Since I was a little girl I’ve always watched anime. It’s been a part of my life for so long that it became a part of who I am. But within the last three years I suddenly hear more and more fans claim that anime isn’t good anymore and that it needs to be saved.
When I first started to even hear such a comment, I was out right surprised. “Anime needs to be saved?” I only thought ‘it needs to be saved from what?’ Eventually the more I heard it from people, the more it got to me. Does anime really need to be saved or are fans saying this because there could be a season where no show appeals to them?
This fall season it’s Kill la Kill that was going to “save” anime. Even though it’s just premiered and only one episode has been aired there are already so many high expectations on a show, I feel uneasy about it. I find that going into an anime you should try to watch it for either something new or because you know you might enjoy it.
This falls into “does anime need to be saved?” To be quite honest, no. Since anime was created back in the 1950s with Tezuka’s Astro Boy, anime was always different and had its own style and plots that appeals to people but not to everyone. As anime continued on through the years and developed not only in plots but various genres and subgenres, the community of those who like anime increased. So this leads to this, if there are over 1000s of anime out there, why do fans say “it needs to be saved?”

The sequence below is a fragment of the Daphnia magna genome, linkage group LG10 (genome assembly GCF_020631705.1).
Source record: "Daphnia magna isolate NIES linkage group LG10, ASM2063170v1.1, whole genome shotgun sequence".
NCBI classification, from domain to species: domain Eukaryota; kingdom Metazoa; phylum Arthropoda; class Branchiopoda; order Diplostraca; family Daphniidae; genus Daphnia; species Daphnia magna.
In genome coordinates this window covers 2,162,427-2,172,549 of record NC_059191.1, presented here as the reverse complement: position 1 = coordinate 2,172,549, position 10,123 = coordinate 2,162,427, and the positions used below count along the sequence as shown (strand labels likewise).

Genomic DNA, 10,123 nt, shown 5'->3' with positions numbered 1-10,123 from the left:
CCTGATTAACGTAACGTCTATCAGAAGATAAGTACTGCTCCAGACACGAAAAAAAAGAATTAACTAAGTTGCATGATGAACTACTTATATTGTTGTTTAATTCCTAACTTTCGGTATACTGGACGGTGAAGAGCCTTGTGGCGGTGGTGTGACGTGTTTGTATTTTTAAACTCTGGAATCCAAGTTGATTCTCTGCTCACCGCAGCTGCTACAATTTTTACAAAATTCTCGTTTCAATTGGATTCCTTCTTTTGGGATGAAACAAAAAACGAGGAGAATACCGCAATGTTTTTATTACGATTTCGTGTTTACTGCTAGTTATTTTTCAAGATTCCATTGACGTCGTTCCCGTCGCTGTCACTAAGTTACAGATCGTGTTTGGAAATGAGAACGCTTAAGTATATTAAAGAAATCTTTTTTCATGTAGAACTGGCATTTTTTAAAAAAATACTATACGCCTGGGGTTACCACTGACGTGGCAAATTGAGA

What hurts nonetheless is there are fans who don’t like anime that have an older style. While I respect a persons choice, I feel the need to say this, “Why not at least give it a bit of a try?” With One Piece to be an example, the art is so disproportionate with what real bodies look like it tears anime fans away. But beyond that the show has some of the best plot, character development, and humor balance I have ever seen in a long-running shonen show.
Every season I take a look at shows that interest me. As the shows continue I read anime news, and go on tumblr to see what shows are gathering the most attention. While I watch a good majority of the shows that come out each season, I like to predict which shows might be the hidden gem, a show that people ignored or looked-away but turned out to be fantastic. In the last summer season of anime I would have to say that show was Sunday Without God. In the beginning the show felt very slow and I didn’t think much of it. But after episode three the show almost reset itself which as a viewer, caught me off guard. As I continued to watch the show guided me to only a tiny part of a huge open world.
In the end to anime fans who say “anime needs to be saved,” all I can respond to it is, no it doesn’t.